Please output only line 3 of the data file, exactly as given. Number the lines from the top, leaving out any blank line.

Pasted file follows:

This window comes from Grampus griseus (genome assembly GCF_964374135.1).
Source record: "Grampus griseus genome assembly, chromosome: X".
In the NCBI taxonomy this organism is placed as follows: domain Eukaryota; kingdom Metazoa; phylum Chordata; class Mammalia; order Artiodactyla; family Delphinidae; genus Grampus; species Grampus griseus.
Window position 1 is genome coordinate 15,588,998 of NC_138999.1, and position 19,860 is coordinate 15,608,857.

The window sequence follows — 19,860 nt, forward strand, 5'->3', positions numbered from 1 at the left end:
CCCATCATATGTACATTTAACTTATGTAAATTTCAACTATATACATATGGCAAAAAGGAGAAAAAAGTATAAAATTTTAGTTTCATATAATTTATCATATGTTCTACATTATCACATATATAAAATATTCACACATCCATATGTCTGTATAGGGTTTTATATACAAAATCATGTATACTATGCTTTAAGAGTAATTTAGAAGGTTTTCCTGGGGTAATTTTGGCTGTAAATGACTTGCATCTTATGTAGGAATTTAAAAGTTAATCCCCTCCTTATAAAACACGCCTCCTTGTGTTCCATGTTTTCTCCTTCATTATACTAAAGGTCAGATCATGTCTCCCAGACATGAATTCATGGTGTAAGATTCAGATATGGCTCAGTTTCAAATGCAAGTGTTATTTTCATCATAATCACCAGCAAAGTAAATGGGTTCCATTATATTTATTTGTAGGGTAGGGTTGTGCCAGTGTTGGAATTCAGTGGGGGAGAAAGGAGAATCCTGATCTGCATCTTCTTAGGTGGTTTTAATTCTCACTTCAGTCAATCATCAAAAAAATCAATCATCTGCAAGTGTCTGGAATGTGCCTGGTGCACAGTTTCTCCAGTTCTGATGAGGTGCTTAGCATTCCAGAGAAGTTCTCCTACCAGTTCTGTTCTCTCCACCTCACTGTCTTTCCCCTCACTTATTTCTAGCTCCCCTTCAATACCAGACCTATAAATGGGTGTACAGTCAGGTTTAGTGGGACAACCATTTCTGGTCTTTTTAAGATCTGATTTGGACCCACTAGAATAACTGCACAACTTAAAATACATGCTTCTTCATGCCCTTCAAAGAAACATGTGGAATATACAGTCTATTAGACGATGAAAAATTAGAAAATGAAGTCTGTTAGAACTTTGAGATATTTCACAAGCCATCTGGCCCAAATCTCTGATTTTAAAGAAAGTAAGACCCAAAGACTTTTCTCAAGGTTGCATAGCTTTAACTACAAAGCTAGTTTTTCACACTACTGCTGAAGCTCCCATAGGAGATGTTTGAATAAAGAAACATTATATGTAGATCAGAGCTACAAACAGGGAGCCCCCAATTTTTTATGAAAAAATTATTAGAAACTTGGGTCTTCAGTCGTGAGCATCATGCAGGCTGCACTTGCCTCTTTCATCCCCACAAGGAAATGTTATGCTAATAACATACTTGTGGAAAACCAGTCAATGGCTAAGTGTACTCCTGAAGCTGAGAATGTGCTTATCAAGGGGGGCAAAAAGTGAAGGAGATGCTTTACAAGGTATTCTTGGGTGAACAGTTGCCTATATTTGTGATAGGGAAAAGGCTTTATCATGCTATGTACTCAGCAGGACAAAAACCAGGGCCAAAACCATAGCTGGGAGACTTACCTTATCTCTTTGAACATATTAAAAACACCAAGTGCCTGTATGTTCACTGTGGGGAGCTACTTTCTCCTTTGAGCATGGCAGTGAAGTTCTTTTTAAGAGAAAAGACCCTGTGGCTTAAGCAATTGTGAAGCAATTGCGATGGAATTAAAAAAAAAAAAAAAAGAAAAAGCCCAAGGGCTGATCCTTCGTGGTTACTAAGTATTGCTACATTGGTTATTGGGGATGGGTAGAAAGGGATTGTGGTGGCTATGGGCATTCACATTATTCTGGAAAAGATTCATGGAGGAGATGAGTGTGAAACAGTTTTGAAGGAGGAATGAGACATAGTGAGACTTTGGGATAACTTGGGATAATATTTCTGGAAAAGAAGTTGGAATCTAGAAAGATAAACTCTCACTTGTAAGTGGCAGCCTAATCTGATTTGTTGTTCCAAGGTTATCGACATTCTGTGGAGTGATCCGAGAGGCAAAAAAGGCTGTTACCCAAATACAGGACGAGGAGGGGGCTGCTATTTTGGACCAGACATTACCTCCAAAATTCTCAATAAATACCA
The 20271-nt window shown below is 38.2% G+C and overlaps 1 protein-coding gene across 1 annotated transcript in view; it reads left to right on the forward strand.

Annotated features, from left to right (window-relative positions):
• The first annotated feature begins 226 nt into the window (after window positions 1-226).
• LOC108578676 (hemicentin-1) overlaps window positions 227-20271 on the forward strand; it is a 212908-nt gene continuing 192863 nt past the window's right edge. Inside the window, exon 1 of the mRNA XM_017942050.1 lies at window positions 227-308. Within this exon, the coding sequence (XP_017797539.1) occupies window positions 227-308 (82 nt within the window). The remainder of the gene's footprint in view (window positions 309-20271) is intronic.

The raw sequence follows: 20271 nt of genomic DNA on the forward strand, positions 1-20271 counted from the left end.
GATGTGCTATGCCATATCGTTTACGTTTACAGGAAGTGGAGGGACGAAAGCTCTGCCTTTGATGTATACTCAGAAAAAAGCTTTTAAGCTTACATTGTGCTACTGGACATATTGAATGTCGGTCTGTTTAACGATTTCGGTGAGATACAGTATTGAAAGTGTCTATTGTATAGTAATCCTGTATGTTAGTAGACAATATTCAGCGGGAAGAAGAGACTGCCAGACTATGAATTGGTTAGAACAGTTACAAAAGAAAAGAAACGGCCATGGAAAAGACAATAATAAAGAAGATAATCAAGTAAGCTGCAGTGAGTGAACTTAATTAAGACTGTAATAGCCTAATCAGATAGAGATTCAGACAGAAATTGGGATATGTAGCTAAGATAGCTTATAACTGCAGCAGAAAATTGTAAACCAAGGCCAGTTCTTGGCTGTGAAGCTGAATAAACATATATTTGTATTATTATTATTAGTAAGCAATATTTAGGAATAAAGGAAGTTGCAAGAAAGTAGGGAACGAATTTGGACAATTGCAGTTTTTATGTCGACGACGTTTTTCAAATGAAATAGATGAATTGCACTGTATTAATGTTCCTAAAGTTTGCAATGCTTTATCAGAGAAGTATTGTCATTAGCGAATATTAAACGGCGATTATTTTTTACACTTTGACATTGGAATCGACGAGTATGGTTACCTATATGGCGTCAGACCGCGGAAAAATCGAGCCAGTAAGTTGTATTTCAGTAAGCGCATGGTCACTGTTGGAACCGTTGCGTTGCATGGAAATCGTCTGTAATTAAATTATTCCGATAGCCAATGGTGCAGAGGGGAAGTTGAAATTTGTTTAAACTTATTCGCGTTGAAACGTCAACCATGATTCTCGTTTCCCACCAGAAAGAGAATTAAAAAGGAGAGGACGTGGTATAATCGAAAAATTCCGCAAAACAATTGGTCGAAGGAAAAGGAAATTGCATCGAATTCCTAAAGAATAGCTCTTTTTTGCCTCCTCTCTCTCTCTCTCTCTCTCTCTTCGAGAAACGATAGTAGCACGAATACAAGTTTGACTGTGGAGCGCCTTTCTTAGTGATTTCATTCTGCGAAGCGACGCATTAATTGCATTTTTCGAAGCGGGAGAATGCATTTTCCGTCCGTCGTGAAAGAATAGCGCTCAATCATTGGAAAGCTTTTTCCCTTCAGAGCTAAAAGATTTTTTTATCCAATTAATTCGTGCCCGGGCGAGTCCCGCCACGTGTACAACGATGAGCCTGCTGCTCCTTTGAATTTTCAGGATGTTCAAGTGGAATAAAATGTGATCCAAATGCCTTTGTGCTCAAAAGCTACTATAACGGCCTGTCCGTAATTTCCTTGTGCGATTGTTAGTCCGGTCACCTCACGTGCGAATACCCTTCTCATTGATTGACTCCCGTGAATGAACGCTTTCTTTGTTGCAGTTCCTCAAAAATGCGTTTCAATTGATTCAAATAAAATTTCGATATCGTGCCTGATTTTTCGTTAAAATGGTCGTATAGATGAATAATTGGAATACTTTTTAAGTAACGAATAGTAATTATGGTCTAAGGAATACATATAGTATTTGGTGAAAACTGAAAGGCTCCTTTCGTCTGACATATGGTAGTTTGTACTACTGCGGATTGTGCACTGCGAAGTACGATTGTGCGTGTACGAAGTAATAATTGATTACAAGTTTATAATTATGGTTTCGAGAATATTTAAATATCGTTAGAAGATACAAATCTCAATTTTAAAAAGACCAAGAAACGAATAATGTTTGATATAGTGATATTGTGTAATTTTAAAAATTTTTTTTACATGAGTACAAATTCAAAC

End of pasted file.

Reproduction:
In the NCBI taxonomy this organism is placed as follows: domain Eukaryota; kingdom Metazoa; phylum Chordata; class Mammalia; order Artiodactyla; family Delphinidae; genus Grampus; species Grampus griseus.